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Energy has been described as the new tool for local development as Clare communities were urged to become SECs.

Ireland’s transition to a low carbon energy future forms part of Ireland’s Energy Policy (2015-2030). One of the pivotal elements of this transition is the establishing of Sustainable Energy Communities (SECs). Co Clare currently has 22 SECs registered on a national network tallying 475.

A Sustainable Energy Community works together to develop a sustainable energy system for the benefit of the community. The European Union defines it as “collective energy actions that foster citizens’ participation across the energy system”. Proportion and size vary, from the size of a street to a county or entire region. The network, created by the Sustainable Energy Authority Ireland (SEAI) includes a mixture of islands, rural and urban SECs.

These communities are generally comprised of a number of community organisations, fostering local engagement. Some of these include development associations, community councils and residents associations, Tidy Towns Committees, Local environmental groups, housing associations and Suburban community organisations.

Community Energy Mentor, Gearóid Fitzgibbon addressed last week’s meeting of the Rural Development SPC where he explained the supports available through the SEAI. “This is all mainstream state policy now. We are on a radical course away from fossil fuels. Energy is the new tool for local development. We are eager to double or treble the number of SECs in Co Clare. There are now significant funds coming on stream,” he said, drawing on 15 years of experience in the SEAI.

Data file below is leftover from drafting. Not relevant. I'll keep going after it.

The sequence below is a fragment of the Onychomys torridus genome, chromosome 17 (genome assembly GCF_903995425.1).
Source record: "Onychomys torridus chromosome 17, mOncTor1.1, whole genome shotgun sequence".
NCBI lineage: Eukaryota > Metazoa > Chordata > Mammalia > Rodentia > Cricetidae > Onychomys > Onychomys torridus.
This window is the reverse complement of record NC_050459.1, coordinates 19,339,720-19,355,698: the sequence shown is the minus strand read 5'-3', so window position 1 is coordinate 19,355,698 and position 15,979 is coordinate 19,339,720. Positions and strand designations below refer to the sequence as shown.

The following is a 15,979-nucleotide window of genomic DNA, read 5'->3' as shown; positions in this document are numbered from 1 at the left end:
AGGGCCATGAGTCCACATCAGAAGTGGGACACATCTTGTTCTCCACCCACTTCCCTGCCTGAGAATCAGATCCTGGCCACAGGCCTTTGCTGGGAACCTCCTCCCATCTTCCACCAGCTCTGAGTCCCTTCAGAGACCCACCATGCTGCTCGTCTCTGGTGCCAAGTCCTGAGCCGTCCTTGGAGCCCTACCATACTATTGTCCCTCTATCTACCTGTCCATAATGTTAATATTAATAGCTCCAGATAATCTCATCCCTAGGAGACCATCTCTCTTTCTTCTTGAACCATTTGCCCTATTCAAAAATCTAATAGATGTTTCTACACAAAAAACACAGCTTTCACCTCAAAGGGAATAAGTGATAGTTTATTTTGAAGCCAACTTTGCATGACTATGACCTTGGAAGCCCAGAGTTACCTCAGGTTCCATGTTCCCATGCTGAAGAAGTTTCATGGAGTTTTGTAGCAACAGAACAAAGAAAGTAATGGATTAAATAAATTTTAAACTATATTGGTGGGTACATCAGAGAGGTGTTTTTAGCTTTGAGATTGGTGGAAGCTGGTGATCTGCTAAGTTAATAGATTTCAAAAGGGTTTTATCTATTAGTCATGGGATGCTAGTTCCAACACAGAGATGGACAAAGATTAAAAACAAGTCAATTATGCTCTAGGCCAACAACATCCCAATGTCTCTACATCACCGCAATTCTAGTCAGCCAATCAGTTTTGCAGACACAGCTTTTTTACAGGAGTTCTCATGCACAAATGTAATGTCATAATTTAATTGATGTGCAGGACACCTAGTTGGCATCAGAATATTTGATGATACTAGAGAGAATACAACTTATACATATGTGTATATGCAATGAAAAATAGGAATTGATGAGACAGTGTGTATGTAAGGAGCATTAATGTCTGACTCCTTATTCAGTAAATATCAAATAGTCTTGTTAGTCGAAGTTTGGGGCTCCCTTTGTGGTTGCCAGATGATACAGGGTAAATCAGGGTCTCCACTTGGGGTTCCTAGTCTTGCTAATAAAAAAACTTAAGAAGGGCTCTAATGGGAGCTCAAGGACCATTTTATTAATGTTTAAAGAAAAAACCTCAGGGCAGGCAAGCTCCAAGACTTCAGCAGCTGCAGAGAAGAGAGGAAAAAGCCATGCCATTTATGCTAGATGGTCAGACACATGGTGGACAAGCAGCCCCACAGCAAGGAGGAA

Some of the SEAI community grants include Better Energy Community, Warmer Homes Scheme, National Retrofit Scheme amongst many others. A 100 per cent funded Energy Master Plan (EMP) is the starting point for communities looking to assess their cost and energy savings as well as looking at renewable energy alternatives. At a village level, EMPs will cost €10,000, whilst the total for a community level comes to €25,000.

Providing mentoring for SECs in the Mid-west and South-West alongside Gloria Callinan, Gearóid explained the positives of the Community Benefit Fund. “Community Benefit Funds will represent the largest transfer of wealth in the state to communities over a lifetime. This will enable communities to create positive impacts environmentally, societally and culturally, for the well-being of communities,” he stated.

The CBF will look at creating collaborative work between project developers and communities to maximise overall value of funds, creating an enduring relationship. Community engagement and participation in all decision-making regarding funding is another key element of CBFs.

“It’s a question of partnership. Making it a priority is critical. Stopping the leaking of money out of communities is an economic strategy of its own. The €25,000 grant from the SEAI is a priority and a catalyst. Renewables are now the mainstream and need a priority focus. Countries like Germany have directly benefited. Local value creation was one of the key motivators in getting people involved. Local benefit, community benefit, individual benefit are all vital,” Gearóid concluded.

List of Sustainable Energy Communities in Clare:

Lisdoonvarna Tidy Towns, Miltown Malbay Development Community, O’ Brien’s Bridge Community Group, Kilkee Sustainable Community Group, Meitheal Fuinnimh An Clár – Clare Energy Cooperative, 1st and 4th Ennis Scouts, Clooney Spancilhill Community Development Group, Burren Ecotourism Network, Clare Local Development Company, Inagh Development, Doolin Community Council, Ennistymon Town Team, West Clare Municipal District, Lisdoonvarna Failte CLG, Kilmihil People’s Park Ltd, Newmarket-on-Fergus Community Centre CLG, Broadford Community Action Group, Brothers of Charity Services Ireland Clare Region, Banner Housing Association and Cratloe Community Council.

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